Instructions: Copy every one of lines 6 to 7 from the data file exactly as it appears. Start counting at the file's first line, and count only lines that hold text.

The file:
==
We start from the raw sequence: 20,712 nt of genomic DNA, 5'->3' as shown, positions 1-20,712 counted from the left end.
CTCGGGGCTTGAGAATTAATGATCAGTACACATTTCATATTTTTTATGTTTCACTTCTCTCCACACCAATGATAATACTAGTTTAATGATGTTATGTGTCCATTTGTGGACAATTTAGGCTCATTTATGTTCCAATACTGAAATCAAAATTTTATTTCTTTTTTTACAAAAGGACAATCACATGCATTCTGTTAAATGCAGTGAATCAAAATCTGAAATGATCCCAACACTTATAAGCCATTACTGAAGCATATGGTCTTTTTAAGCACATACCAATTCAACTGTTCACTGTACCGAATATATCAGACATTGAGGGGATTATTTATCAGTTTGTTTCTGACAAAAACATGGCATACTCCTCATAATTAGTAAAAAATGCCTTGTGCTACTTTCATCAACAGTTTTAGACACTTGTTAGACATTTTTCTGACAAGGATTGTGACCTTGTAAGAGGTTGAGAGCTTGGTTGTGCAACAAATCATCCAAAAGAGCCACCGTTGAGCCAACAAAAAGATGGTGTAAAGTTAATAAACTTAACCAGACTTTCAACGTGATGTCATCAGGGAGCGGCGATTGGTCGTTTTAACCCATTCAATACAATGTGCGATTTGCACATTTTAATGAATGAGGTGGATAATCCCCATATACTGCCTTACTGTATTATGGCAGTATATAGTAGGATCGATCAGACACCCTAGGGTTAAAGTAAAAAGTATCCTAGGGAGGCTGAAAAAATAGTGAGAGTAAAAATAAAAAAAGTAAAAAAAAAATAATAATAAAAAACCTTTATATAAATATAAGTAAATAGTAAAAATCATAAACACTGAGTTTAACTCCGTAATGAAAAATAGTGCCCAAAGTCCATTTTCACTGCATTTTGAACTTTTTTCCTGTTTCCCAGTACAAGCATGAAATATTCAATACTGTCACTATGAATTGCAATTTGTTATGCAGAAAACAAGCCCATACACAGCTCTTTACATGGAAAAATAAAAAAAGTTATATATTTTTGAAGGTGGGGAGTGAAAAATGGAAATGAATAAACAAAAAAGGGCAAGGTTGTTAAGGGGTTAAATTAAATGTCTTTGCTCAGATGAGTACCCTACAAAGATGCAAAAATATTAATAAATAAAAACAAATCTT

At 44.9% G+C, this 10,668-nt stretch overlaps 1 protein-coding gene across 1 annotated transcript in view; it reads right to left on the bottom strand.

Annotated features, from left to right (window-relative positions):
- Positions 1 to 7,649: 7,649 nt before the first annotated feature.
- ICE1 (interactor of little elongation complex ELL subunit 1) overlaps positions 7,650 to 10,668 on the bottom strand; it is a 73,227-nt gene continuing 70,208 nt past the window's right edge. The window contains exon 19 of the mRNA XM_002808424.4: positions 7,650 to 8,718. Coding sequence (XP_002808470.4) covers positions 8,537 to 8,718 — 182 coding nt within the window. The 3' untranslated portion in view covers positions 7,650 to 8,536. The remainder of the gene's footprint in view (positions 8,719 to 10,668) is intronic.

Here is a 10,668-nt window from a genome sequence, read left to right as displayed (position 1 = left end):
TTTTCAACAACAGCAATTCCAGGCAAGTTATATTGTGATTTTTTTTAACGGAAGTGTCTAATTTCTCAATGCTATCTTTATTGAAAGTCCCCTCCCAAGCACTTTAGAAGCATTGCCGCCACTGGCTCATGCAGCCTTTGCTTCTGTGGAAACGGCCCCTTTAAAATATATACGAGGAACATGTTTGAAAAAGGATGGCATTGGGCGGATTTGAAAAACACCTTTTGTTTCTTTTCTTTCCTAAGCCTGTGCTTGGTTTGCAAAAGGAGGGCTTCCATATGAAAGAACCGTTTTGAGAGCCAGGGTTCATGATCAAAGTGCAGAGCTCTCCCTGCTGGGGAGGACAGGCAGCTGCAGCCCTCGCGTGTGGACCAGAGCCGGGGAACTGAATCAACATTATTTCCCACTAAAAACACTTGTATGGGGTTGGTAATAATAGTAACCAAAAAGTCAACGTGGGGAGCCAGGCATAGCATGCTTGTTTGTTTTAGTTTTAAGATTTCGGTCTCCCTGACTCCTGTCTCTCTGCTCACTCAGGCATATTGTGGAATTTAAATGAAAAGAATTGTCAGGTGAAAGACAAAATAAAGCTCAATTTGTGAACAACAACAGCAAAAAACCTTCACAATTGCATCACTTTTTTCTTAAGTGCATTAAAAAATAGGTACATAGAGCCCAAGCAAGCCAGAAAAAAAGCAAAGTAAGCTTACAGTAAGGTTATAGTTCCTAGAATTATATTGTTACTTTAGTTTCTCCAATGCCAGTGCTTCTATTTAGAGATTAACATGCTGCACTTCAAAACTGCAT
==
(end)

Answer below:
- ICE1 (interactor of little elongation complex ELL subunit 1) overlaps positions 7,650 to 10,668 on the bottom strand; it is a 73,227-nt gene continuing 70,208 nt past the window's right edge. The window contains exon 19 of the mRNA XM_002808424.4: positions 7,650 to 8,718. Coding sequence (XP_002808470.4) covers positions 8,537 to 8,718 — 182 coding nt within the window. The 3' untranslated portion in view covers positions 7,650 to 8,536. The remainder of the gene's footprint in view (positions 8,719 to 10,668) is intronic.

Here is a 10,668-nt window from a genome sequence, read left to right as displayed (position 1 = left end):